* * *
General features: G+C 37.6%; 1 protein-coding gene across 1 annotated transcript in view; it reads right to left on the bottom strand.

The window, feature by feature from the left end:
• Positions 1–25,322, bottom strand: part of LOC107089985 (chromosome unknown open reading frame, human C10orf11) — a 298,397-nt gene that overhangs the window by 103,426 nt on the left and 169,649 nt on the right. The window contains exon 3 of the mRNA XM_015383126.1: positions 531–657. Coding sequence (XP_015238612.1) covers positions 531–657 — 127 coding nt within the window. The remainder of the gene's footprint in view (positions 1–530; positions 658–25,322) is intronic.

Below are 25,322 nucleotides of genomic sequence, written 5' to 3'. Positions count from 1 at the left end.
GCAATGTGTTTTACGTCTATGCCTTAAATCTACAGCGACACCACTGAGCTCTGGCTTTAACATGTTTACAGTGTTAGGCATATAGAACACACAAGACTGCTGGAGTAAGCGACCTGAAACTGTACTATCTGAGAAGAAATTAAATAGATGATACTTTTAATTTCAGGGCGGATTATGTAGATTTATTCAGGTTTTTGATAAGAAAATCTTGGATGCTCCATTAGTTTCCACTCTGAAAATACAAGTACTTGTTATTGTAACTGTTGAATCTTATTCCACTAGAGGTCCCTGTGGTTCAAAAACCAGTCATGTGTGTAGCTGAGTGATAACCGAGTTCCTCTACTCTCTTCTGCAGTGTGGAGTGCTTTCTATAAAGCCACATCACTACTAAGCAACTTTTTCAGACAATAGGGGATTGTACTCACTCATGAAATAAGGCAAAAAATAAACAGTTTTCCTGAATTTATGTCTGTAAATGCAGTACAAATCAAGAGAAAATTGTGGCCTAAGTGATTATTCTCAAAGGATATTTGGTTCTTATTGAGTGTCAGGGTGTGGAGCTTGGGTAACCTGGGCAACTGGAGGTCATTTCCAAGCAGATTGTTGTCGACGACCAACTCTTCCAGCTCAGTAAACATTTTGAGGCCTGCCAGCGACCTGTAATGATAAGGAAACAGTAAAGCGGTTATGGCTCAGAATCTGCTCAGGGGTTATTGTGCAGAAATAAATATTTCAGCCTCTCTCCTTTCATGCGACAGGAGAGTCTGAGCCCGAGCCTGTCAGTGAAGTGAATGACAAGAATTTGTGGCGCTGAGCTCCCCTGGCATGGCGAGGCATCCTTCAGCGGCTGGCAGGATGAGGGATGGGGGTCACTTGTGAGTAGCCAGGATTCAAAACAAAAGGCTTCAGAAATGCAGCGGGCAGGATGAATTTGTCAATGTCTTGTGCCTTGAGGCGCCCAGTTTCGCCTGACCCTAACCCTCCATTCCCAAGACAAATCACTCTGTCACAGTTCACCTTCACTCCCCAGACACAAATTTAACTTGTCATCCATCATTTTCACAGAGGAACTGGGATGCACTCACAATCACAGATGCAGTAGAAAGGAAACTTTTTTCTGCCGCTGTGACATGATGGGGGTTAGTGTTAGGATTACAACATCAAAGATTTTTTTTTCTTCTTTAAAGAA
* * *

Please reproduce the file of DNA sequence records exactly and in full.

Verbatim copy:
General features: G+C 37.6%; 1 protein-coding gene across 1 annotated transcript in view; it reads right to left on the bottom strand.

The window, feature by feature from the left end:
• Positions 1–25,322, bottom strand: part of LOC107089985 (chromosome unknown open reading frame, human C10orf11) — a 298,397-nt gene that overhangs the window by 103,426 nt on the left and 169,649 nt on the right. The window contains exon 3 of the mRNA XM_015383126.1: positions 531–657. Coding sequence (XP_015238612.1) covers positions 531–657 — 127 coding nt within the window. The remainder of the gene's footprint in view (positions 1–530; positions 658–25,322) is intronic.

Below are 25,322 nucleotides of genomic sequence, written 5' to 3'. Positions count from 1 at the left end.
GCAATGTGTTTTACGTCTATGCCTTAAATCTACAGCGACACCACTGAGCTCTGGCTTTAACATGTTTACAGTGTTAGGCATATAGAACACACAAGACTGCTGGAGTAAGCGACCTGAAACTGTACTATCTGAGAAGAAATTAAATAGATGATACTTTTAATTTCAGGGCGGATTATGTAGATTTATTCAGGTTTTTGATAAGAAAATCTTGGATGCTCCATTAGTTTCCACTCTGAAAATACAAGTACTTGTTATTGTAACTGTTGAATCTTATTCCACTAGAGGTCCCTGTGGTTCAAAAACCAGTCATGTGTGTAGCTGAGTGATAACCGAGTTCCTCTACTCTCTTCTGCAGTGTGGAGTGCTTTCTATAAAGCCACATCACTACTAAGCAACTTTTTCAGACAATAGGGGATTGTACTCACTCATGAAATAAGGCAAAAAATAAACAGTTTTCCTGAATTTATGTCTGTAAATGCAGTACAAATCAAGAGAAAATTGTGGCCTAAGTGATTATTCTCAAAGGATATTTGGTTCTTATTGAGTGTCAGGGTGTGGAGCTTGGGTAACCTGGGCAACTGGAGGTCATTTCCAAGCAGATTGTTGTCGACGACCAACTCTTCCAGCTCAGTAAACATTTTGAGGCCTGCCAGCGACCTGTAATGATAAGGAAACAGTAAAGCGGTTATGGCTCAGAATCTGCTCAGGGGTTATTGTGCAGAAATAAATATTTCAGCCTCTCTCCTTTCATGCGACAGGAGAGTCTGAGCCCGAGCCTGTCAGTGAAGTGAATGACAAGAATTTGTGGCGCTGAGCTCCCCTGGCATGGCGAGGCATCCTTCAGCGGCTGGCAGGATGAGGGATGGGGGTCACTTGTGAGTAGCCAGGATTCAAAACAAAAGGCTTCAGAAATGCAGCGGGCAGGATGAATTTGTCAATGTCTTGTGCCTTGAGGCGCCCAGTTTCGCCTGACCCTAACCCTCCATTCCCAAGACAAATCACTCTGTCACAGTTCACCTTCACTCCCCAGACACAAATTTAACTTGTCATCCATCATTTTCACAGAGGAACTGGGATGCACTCACAATCACAGATGCAGTAGAAAGGAAACTTTTTTCTGCCGCTGTGACATGATGGGGGTTAGTGTTAGGATTACAACATCAAAGATTTTTTTTTCTTCTTTAAAGAA